• Cassandra Jade said,

      I think it is the research part that prevents me from going fully into science fiction. I love reading it but writing it requires me to have a much better understanding of physics and mechanics than I do. If I ever got transported back in time and was asked how anything I was carrying worked my answer would be ‘You hit the button’.
      Your next book sounds like it might be really interesting. Way to attract the attention of a serial killer.

      • kyuun said,

        I think it helps because I do already have some understanding of things like quantum teleportation, string theory, antimatter and quantum physics, which is mainly what I’m circling around. What doesn’t help is the fact that my knowledge of how to build… erm, stuff is rather lacking. So instead I blather about what I know and mix in what I’m really quite unsure of with it, and then promise to myself that I’ll research the nuts and bolts of a teleporting machine later…

        Thanks! Though it’s unlikely it’ll ever get published, so I don’t think it’ll count as a book. But I say to myself, one day, if I keep trying and getting good ideas, then I’ll get there. I just have to push myself. 🙂

  3. sapphireangelkj said,

    I mostly write poetry but I try to write other fictional context. if I were to use anything for inspiration it would be music. music portrays so many different emotions.

  4. dystophil said,

    Like Fiona, I also have a hard time putting my current novel Light into just one particular genre niche. While it definitely is the the fantasy spectrum, it blends elements of urban fantasy, science fiction, LGBT and noir fantasy. Officially I refer to it as dark urban fantasy, which sort of covers it. Yes there often is romance, intrigue and mystery in my writing, but they are just elements in a story that is overall fantasy with some science fiction influences. So I suppose you could call me a genre writer.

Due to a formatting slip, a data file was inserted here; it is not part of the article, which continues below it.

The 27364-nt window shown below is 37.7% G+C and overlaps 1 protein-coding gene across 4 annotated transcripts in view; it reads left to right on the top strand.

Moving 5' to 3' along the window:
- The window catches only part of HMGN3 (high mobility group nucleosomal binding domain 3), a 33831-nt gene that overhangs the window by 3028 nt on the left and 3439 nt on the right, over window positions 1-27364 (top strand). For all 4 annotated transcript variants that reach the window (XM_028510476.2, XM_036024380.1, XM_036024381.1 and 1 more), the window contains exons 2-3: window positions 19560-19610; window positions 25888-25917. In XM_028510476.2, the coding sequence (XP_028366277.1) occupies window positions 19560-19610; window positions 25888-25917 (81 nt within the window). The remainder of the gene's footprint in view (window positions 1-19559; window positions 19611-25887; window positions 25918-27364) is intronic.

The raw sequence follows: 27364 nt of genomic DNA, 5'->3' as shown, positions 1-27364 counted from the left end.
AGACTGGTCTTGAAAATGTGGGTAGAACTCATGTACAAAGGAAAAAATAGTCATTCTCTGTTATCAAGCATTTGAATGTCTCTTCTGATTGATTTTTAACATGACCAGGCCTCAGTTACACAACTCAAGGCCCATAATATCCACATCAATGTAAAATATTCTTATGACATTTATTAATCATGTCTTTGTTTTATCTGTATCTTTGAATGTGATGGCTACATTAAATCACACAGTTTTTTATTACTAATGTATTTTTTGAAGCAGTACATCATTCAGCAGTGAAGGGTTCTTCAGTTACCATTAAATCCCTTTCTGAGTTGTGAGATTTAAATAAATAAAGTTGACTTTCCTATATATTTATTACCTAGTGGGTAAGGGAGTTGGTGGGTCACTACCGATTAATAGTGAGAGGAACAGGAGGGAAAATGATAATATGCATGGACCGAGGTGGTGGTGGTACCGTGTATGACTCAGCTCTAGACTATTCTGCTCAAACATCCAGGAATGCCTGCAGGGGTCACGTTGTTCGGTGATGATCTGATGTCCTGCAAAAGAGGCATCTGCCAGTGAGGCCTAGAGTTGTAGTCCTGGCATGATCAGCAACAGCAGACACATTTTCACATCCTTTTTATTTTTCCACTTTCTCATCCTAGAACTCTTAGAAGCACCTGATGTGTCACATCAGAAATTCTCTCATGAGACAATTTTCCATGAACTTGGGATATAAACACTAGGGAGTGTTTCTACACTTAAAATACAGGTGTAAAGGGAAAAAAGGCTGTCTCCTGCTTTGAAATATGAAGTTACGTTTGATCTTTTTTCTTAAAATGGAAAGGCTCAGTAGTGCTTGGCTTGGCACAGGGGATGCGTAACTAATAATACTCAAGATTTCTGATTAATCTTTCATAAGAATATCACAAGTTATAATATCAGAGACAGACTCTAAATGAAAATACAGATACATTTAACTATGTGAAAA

• Cassandra Jade said,

      I’m struggling right now to think of a fantasy that doesn’t have any romantic elements in it and I am failing miserably.
      I like the ideas you seem to be blending, it sounds like it could be an interesting read.

  5. Sevvy said,

    I write sci-fi and fantasy. I would try to write horror but I’m afraid I’d scare myself.

    Seriously now, I write whatever story comes to me, but it seem the only stories I’m ever interested in writing are speculative fiction (the fancy literary term for sci-fi/fantasy/horror), which is all right with me because I love reading that genre and writing it. I’m comfortable writing in either sci-fi or fantasy, though I’ve noticed that when I’m trying to think up novel length work I’m usually creating a fantasy story whereas most of my shorter work is definitely sci-fi.

    I use Orson Scott Cards classification to tell the two genres apart. Sci-fi is about what could happen, fantasy is about what can’t happen. Spaceships could happen, magic…not so much. There are cases where it isn’t as clear-cut as that, but when I’m desperate I use that definition.

    I do have a science background that helps me with my writing, but I don’t think you need to be a physicist to write sci-fi. Unless the story is about how a gadget works, then it’s okay if you don’t explain how it works. Just show it working, your readers should assume that somehow in the future we smart humans invented a way to do that. I mean, general science knowledge is good, but when it comes down to it, none of us really know how a transporter would work, because it hasn’t been invented. Nor do we know how faster than light travel would work, or synthetic food (though we’re getting there) etc.

    • Cassandra Jade said,

      True we don’t know how they work but too many sci-fi fans expect the story to be about ‘what could happen’ and if you blatantly break the ‘laws’ that they believe in they aren’t going to appreciate the story.
      Thanks for the comment.

  6. jenniferneri said,

    Hi Cassandra!
    What an interesting post!
    I do not write sci-fi or fantasy but I am an avid reader of them!
    Off the bat, the first thing I thought of when reading this post was Dan Simmons, both his Hyperion series and Ilium. Have you read them? Would not agree that there are sci-fi and fantasy elements to them?

    I almost classified my first novel as sci-fi because it has holograms and extensions of certain scientific hypothesis (i have a degree in biochem), but did not because the story takes place today, in our society, and I just knew it was not science fiction. In the end I categorized it as mainstream, and when an agent read it she called it woman’s lit. Who knows? I would place it with Kazuo Ishiguro’s Never Let Me Go.

    I find the most interesting reads are cross-genre: Time Traveler’s Wife (to me is certainly NOT sci-fi), the Gargoyle, to name a few. Sorry to carry on so, you obviously have me thinking! Thanks for stopping my blog, and I will def be back!

    • Cassandra Jade said,